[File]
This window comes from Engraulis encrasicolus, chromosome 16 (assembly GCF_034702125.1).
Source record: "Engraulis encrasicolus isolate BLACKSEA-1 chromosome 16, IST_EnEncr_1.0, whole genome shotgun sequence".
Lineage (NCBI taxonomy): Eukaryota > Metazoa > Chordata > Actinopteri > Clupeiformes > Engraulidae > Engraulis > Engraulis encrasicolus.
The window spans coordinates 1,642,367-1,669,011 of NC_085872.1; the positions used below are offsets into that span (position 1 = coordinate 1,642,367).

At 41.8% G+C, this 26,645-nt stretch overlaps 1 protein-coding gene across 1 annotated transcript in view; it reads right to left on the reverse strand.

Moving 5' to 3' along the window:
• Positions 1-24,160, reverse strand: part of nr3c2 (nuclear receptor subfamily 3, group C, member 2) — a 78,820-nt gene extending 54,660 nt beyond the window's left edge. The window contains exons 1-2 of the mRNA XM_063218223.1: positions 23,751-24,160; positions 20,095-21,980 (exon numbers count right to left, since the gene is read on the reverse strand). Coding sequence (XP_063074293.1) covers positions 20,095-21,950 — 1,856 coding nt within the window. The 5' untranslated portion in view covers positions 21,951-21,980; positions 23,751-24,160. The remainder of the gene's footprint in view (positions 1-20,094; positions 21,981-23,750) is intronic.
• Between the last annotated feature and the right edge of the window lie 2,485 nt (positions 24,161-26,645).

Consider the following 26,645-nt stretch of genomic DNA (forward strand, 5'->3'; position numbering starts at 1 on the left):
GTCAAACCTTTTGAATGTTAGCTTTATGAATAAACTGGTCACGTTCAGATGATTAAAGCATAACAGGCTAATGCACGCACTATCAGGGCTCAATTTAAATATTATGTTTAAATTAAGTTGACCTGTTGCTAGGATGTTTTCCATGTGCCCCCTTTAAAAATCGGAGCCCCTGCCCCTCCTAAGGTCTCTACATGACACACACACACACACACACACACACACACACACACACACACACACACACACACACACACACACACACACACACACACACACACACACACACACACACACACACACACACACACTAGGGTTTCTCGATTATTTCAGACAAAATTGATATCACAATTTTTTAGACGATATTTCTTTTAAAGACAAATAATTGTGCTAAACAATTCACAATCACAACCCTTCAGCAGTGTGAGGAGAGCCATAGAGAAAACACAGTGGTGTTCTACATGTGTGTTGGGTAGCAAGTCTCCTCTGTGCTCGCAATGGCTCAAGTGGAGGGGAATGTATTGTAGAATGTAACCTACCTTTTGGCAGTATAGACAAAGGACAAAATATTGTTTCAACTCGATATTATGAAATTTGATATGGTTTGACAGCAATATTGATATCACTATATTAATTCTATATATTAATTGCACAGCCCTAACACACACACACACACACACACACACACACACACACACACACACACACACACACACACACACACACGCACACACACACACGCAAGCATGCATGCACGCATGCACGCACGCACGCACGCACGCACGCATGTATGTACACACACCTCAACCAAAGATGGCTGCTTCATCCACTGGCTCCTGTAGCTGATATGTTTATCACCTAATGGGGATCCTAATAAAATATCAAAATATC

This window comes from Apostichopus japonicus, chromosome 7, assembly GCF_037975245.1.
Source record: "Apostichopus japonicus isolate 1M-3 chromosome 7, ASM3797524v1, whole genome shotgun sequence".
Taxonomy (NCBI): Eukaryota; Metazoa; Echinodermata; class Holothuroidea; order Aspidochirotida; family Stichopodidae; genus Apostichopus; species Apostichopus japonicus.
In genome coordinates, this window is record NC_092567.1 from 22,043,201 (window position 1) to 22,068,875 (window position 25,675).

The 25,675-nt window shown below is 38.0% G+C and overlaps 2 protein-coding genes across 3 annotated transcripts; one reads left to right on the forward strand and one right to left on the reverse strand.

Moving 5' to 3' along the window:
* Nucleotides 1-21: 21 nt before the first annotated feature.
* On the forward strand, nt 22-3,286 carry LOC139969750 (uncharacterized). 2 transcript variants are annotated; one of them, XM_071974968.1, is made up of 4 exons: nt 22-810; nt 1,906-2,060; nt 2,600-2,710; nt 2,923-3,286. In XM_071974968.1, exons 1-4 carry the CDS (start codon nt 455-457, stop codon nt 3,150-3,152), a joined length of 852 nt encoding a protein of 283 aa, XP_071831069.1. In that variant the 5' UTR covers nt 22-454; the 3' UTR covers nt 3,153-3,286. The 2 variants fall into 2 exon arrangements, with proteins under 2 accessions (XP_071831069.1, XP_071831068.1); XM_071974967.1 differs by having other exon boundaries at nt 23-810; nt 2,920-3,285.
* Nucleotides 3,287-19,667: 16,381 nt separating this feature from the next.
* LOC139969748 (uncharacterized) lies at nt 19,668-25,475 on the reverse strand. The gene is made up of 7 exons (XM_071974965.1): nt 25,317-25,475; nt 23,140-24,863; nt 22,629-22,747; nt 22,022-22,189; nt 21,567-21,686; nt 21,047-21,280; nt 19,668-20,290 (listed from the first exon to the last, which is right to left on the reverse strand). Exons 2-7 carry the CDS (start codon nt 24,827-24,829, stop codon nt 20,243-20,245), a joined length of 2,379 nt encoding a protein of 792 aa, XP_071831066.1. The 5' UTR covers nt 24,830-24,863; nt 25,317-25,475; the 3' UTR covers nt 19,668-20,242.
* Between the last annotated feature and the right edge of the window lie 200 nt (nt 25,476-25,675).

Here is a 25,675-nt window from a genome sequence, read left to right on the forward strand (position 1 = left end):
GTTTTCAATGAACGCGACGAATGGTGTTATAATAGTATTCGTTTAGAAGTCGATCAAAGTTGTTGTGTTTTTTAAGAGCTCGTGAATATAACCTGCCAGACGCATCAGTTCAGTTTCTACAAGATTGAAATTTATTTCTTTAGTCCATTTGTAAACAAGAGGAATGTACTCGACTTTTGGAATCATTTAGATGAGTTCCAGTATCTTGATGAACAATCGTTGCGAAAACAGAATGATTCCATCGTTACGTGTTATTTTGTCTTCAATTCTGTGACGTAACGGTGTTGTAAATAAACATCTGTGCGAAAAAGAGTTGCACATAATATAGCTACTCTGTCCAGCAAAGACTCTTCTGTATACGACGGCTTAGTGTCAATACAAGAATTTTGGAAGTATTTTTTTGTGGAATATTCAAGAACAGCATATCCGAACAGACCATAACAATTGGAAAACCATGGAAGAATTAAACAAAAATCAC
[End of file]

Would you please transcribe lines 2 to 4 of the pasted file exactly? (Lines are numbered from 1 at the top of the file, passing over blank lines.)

Source record: "Engraulis encrasicolus isolate BLACKSEA-1 chromosome 16, IST_EnEncr_1.0, whole genome shotgun sequence".
Lineage (NCBI taxonomy): Eukaryota > Metazoa > Chordata > Actinopteri > Clupeiformes > Engraulidae > Engraulis > Engraulis encrasicolus.
The window spans coordinates 1,642,367-1,669,011 of NC_085872.1; the positions used below are offsets into that span (position 1 = coordinate 1,642,367).